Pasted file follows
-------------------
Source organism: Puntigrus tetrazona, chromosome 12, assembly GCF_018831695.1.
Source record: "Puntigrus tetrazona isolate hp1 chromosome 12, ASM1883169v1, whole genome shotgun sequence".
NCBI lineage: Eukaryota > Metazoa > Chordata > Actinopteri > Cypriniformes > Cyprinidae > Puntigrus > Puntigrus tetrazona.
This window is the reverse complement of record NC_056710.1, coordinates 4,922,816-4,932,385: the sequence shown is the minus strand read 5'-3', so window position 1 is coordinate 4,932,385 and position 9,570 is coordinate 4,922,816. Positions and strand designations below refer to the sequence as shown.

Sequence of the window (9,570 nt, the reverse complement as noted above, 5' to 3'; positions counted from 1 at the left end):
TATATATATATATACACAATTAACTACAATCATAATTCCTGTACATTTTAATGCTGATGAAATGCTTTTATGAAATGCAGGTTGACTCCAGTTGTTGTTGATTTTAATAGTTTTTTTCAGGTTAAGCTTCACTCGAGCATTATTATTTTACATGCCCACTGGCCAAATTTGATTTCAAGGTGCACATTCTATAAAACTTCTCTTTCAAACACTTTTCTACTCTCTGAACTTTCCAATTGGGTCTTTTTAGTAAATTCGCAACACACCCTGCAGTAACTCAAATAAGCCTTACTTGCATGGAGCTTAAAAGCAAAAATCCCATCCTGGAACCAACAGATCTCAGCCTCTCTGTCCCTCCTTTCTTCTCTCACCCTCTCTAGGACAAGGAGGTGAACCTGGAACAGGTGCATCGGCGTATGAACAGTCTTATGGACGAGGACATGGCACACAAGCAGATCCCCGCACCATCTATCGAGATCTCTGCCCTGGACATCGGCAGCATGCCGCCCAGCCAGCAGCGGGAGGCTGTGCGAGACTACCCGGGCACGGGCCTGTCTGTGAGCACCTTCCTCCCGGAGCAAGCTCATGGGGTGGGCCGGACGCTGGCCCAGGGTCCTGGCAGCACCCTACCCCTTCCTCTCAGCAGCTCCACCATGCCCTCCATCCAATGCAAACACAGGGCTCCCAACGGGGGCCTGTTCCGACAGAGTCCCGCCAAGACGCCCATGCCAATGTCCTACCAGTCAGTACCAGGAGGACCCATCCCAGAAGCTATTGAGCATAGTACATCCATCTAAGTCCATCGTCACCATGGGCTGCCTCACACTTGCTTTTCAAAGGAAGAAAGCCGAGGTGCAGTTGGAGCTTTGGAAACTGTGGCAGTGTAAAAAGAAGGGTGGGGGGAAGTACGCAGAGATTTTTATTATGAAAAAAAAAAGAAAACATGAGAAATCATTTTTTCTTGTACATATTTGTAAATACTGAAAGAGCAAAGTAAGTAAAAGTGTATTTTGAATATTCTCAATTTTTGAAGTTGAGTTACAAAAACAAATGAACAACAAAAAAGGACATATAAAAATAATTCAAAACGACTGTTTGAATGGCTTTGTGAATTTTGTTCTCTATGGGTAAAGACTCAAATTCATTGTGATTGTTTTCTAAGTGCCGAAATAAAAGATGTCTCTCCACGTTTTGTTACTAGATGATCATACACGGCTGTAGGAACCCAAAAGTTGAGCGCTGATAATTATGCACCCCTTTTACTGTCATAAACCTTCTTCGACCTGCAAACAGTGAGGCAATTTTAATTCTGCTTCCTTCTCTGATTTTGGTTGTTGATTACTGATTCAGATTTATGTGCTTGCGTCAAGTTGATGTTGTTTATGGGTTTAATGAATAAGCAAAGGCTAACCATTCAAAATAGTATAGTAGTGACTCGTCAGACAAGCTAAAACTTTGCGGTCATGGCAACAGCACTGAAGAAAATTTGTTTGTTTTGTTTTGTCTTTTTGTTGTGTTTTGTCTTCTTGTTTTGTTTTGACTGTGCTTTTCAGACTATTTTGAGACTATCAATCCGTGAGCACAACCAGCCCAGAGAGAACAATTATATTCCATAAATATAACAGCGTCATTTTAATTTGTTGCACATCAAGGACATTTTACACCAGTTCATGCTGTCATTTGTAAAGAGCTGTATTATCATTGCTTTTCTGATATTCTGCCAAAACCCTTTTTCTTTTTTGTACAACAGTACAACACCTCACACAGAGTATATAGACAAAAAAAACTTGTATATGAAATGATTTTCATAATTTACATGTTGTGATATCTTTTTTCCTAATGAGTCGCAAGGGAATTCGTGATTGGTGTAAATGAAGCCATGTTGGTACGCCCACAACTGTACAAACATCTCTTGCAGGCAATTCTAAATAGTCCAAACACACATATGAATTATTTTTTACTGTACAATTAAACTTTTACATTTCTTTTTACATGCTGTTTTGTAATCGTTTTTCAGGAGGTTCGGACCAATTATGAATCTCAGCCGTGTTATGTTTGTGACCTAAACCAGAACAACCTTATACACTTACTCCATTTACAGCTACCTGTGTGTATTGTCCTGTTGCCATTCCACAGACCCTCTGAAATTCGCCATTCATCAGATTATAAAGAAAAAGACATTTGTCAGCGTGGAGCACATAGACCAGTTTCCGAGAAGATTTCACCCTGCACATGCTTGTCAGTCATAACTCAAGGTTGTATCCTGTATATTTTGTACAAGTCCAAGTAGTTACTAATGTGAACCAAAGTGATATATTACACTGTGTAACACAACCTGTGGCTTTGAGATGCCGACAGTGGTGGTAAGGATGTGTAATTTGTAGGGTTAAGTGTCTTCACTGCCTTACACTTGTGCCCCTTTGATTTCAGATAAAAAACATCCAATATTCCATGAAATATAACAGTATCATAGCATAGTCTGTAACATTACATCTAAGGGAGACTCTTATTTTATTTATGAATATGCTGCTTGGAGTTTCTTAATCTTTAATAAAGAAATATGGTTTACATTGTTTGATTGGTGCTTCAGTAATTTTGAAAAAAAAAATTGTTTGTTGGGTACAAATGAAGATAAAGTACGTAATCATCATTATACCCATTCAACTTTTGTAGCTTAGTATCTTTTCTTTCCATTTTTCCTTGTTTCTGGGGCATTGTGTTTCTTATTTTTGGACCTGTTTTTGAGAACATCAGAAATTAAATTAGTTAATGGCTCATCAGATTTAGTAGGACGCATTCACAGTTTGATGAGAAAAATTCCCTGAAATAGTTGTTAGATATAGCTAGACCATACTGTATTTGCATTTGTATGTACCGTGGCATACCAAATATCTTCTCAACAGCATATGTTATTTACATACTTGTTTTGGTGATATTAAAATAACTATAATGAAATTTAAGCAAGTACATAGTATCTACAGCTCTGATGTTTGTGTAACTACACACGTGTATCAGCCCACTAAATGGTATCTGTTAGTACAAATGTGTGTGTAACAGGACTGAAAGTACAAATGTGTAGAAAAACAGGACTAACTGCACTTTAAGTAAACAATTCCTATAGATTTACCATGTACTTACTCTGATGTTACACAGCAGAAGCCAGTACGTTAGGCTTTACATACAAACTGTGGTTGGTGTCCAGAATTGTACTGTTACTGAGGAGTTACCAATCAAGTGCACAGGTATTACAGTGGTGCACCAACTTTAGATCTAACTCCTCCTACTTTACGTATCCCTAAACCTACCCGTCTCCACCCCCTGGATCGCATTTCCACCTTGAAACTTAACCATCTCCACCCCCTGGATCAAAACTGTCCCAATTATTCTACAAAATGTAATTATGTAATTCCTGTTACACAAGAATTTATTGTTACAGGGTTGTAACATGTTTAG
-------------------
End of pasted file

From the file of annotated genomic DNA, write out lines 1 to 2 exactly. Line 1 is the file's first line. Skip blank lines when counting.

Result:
Source organism: Puntigrus tetrazona, chromosome 12, assembly GCF_018831695.1.
Source record: "Puntigrus tetrazona isolate hp1 chromosome 12, ASM1883169v1, whole genome shotgun sequence".